We live in a world full of uncertainties. Having something to pull out and use when emergency strikes is priceless. Whether it’s just a thousand dollars of your starter emergency fund or $10,000 of your full emergency fund, you will have peace of mind knowing you have something saved for a rainy day.
Whether it’s a job loss, a medical emergency, a natural disaster, or for some other reason, having an emergency fund will help you to sustain necessary expenses.
The rules surrounding emergency funds are simple:
- Everyone should have an emergency fund and it should be kept separate from regular savings.
- The ideal amount of an emergency fund should cover three to six month’s worth of living expenses in a liquid account. It may take time to build up to that, but that should be your goal.
Emergencies may vary and look different for everyone. So the question now is, when should you use your emergency fund? What is considered an emergency? You could ask yourself a few questions before deciding to tap into your emergency fund:
- Is it unexpected?
- Is the expense absolutely necessary?
- Is the expense limiting or standing in the way of your ability to earn an income, stay healthy, and basically live a normal daily life?
- Is it urgent?
If the expense is something more of a want than a need, take a step backward and plan for that expense later on. Here are a few scenarios that could justify the need to use your emergency fund:
1.Unexpected Job Loss/Loss of Income
Aside from lost wages, job loss could also mean loss of health insurance, which may be an even bigger problem.
Loss of income does not only cover loss of employment. What will happen if you suddenly need to move across town to take care of your mother who suddenly fell ill? What if you get laid off or downsized out of a job as a result of your company being bought by a bigger enterprise?
If you or your partner lost a job or lost a source of income, you can use your emergency fund to cover daily living expenses, such as bills, mortgage or rental, insurance, and groceries. At least until the economy gets stable again and you get a new job.
We don’t want ourselves or any of our family members to fall ill, however, accidents happen. That’s when it would be ideal to use your emergency fund. Medical coverage is an expensive but necessary living expense.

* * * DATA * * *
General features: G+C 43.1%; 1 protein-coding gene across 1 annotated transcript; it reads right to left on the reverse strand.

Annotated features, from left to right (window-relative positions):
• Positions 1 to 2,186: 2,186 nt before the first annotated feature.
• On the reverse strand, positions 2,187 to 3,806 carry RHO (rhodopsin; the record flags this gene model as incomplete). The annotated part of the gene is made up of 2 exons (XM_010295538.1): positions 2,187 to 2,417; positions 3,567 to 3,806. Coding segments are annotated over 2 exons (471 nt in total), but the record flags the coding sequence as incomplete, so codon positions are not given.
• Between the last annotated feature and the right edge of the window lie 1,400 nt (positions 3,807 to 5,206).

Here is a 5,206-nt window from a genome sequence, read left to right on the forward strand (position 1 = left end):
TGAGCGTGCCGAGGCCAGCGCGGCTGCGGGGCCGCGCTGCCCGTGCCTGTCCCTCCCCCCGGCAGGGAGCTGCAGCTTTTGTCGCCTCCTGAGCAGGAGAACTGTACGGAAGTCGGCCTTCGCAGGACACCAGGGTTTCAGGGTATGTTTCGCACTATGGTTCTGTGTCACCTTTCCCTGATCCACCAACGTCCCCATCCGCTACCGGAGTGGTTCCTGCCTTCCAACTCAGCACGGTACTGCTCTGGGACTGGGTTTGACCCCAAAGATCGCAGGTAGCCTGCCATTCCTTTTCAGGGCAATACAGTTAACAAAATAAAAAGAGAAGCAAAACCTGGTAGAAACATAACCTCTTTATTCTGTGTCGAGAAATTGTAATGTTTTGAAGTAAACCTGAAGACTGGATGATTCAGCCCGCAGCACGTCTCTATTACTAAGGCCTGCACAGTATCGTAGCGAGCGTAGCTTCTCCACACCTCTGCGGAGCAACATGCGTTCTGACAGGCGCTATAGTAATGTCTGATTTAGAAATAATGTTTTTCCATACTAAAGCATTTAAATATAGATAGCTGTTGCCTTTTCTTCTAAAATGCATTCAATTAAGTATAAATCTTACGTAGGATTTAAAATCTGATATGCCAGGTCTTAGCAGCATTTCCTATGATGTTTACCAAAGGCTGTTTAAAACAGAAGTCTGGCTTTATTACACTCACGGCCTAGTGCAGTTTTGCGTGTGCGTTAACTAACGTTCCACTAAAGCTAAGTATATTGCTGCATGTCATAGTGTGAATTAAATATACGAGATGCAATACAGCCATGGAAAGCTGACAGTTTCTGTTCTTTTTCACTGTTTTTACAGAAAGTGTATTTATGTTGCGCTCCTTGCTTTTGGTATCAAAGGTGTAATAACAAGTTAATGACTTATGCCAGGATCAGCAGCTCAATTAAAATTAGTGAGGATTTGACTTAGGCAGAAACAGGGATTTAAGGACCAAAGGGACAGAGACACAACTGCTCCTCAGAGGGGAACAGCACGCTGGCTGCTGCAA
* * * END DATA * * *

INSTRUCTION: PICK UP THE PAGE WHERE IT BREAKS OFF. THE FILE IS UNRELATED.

Whether it is for an operation for a burst appendix or a simple case of measles, getting medical care could rack up huge medical bills. Even if you have health insurance, some things may not be covered and still fall back on you to pay out of pocket.
If you or a family member suddenly gets sick, using your emergency fund is appropriate.
Just like medical emergencies, major disasters like flood or fire are horrible and unexpected. Your house suddenly catches fire or your roof was damaged from a fallen tree due to a storm. Whatever disaster it is, nothing could ever prepare you for the worst.
Almost everyone has insurance that could cover these situations, but there would still be deductibles that you will need to pay. Living expenses during the insurance adjustments or renovations must also be taken into consideration. And some insurance policies may not cover everything that could possibly go wrong. During times like these, using your emergency fund may be necessary.
Other acceptable reasons to use your emergency fund include:
- Pet emergencies
- Emergency arrangements when traveling overseas
- Unexpected major dental expense
- Car repairs
- Funeral costs
- Unanticipated travel expenses
- Bigger-than-expected tax bill
There are so many expenses that are considered practical, but not necessarily essential. Think hard whether it is worth touching your emergency fund or not. It’s all up to you when you want to use the emergency fund—do what is ideal and best for your current financial and personal situation.
For your financial concerns, contact Calcite Credit Union for assistance.